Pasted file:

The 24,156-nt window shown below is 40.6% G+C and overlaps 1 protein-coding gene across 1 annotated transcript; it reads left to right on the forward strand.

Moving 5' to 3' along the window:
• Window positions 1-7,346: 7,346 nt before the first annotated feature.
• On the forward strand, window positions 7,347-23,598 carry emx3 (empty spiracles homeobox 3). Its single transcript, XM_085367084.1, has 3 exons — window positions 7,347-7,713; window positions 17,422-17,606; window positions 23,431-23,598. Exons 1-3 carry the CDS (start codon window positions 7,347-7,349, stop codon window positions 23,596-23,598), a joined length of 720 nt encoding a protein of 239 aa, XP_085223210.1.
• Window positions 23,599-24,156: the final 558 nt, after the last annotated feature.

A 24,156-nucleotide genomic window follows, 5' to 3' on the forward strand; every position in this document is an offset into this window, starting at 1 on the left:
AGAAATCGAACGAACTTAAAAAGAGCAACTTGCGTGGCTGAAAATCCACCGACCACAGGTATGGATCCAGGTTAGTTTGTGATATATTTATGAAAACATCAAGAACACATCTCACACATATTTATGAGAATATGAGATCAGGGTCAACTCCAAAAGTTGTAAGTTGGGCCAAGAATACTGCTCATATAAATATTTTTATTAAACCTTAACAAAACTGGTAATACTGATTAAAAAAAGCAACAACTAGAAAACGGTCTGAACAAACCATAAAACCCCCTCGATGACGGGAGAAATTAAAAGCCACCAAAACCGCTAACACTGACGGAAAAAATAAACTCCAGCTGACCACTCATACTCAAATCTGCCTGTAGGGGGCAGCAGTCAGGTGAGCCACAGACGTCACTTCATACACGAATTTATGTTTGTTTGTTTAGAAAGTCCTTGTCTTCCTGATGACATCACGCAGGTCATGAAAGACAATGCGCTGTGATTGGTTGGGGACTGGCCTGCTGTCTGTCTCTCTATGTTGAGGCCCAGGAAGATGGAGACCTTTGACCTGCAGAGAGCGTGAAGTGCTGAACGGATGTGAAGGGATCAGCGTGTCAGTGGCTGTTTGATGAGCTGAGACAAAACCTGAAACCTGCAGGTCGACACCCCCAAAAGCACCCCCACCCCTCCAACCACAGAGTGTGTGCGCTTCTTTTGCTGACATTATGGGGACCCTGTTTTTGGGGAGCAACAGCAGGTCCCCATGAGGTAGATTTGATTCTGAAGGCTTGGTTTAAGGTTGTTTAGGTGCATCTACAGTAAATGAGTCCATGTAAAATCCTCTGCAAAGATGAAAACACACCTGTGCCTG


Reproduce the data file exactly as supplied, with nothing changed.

The 24,156-nt window shown below is 40.6% G+C and overlaps 1 protein-coding gene across 1 annotated transcript; it reads left to right on the forward strand.

Moving 5' to 3' along the window:
• Window positions 1-7,346: 7,346 nt before the first annotated feature.
• On the forward strand, window positions 7,347-23,598 carry emx3 (empty spiracles homeobox 3). Its single transcript, XM_085367084.1, has 3 exons — window positions 7,347-7,713; window positions 17,422-17,606; window positions 23,431-23,598. Exons 1-3 carry the CDS (start codon window positions 7,347-7,349, stop codon window positions 23,596-23,598), a joined length of 720 nt encoding a protein of 239 aa, XP_085223210.1.
• Window positions 23,599-24,156: the final 558 nt, after the last annotated feature.

A 24,156-nucleotide genomic window follows, 5' to 3' on the forward strand; every position in this document is an offset into this window, starting at 1 on the left:
AGAAATCGAACGAACTTAAAAAGAGCAACTTGCGTGGCTGAAAATCCACCGACCACAGGTATGGATCCAGGTTAGTTTGTGATATATTTATGAAAACATCAAGAACACATCTCACACATATTTATGAGAATATGAGATCAGGGTCAACTCCAAAAGTTGTAAGTTGGGCCAAGAATACTGCTCATATAAATATTTTTATTAAACCTTAACAAAACTGGTAATACTGATTAAAAAAAGCAACAACTAGAAAACGGTCTGAACAAACCATAAAACCCCCTCGATGACGGGAGAAATTAAAAGCCACCAAAACCGCTAACACTGACGGAAAAAATAAACTCCAGCTGACCACTCATACTCAAATCTGCCTGTAGGGGGCAGCAGTCAGGTGAGCCACAGACGTCACTTCATACACGAATTTATGTTTGTTTGTTTAGAAAGTCCTTGTCTTCCTGATGACATCACGCAGGTCATGAAAGACAATGCGCTGTGATTGGTTGGGGACTGGCCTGCTGTCTGTCTCTCTATGTTGAGGCCCAGGAAGATGGAGACCTTTGACCTGCAGAGAGCGTGAAGTGCTGAACGGATGTGAAGGGATCAGCGTGTCAGTGGCTGTTTGATGAGCTGAGACAAAACCTGAAACCTGCAGGTCGACACCCCCAAAAGCACCCCCACCCCTCCAACCACAGAGTGTGTGCGCTTCTTTTGCTGACATTATGGGGACCCTGTTTTTGGGGAGCAACAGCAGGTCCCCATGAGGTAGATTTGATTCTGAAGGCTTGGTTTAAGGTTGTTTAGGTGCATCTACAGTAAATGAGTCCATGTAAAATCCTCTGCAAAGATGAAAACACACCTGTGCCTG